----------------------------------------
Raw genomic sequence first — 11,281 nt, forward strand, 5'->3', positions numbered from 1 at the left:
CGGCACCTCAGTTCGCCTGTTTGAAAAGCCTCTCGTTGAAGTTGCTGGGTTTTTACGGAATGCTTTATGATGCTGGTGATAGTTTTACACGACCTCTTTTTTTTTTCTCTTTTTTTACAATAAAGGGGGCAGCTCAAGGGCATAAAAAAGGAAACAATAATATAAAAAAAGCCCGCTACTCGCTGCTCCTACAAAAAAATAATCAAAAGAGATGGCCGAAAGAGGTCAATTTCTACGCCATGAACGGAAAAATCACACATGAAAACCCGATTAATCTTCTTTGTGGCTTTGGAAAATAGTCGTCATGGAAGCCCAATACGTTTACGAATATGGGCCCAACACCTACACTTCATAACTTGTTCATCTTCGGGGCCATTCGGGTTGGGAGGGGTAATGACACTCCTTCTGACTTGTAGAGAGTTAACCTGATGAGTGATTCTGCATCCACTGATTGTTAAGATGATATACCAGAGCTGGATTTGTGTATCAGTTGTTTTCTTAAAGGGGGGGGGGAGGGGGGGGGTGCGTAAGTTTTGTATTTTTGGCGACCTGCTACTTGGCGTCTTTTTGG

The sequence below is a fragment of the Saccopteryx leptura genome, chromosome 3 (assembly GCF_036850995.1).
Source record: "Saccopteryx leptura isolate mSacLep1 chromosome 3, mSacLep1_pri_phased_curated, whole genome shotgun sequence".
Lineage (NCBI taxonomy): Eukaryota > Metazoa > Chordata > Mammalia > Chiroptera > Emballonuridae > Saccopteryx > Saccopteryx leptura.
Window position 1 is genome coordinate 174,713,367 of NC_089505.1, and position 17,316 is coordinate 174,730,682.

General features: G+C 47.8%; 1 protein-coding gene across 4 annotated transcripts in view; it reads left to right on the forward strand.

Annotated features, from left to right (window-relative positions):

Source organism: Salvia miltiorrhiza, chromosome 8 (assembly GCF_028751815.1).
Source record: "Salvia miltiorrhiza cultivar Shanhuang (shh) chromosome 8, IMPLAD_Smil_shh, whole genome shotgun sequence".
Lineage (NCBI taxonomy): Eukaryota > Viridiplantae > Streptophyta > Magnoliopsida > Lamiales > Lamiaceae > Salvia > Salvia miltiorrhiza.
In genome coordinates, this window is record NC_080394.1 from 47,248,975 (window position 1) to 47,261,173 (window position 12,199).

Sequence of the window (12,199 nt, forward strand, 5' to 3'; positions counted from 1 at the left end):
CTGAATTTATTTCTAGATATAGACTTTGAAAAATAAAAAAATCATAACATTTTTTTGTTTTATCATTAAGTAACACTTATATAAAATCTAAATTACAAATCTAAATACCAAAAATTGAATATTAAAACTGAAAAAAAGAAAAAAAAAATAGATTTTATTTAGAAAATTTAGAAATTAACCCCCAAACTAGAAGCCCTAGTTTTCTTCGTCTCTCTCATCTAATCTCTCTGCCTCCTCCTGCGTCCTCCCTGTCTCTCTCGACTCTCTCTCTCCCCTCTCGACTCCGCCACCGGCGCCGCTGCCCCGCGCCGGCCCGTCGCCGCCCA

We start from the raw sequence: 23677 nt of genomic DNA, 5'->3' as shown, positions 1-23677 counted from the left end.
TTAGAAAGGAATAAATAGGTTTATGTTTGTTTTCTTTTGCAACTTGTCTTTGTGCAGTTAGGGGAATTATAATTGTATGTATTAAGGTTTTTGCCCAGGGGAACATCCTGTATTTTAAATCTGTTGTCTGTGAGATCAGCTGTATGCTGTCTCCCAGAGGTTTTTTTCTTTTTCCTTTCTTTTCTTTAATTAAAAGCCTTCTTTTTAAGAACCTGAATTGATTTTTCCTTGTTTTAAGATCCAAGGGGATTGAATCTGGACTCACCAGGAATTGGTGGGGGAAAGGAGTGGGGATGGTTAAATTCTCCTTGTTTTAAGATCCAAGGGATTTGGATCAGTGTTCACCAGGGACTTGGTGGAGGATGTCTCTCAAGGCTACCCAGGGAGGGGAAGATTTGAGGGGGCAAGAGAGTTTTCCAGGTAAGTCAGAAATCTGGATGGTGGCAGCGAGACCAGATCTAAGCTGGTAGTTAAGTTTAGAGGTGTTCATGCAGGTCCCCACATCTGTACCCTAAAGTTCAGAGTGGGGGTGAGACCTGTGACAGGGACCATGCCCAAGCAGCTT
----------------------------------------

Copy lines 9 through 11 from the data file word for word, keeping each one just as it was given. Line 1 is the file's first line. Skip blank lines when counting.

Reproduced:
Source organism: Salvia miltiorrhiza, chromosome 8 (assembly GCF_028751815.1).
Source record: "Salvia miltiorrhiza cultivar Shanhuang (shh) chromosome 8, IMPLAD_Smil_shh, whole genome shotgun sequence".
Lineage (NCBI taxonomy): Eukaryota > Viridiplantae > Streptophyta > Magnoliopsida > Lamiales > Lamiaceae > Salvia > Salvia miltiorrhiza.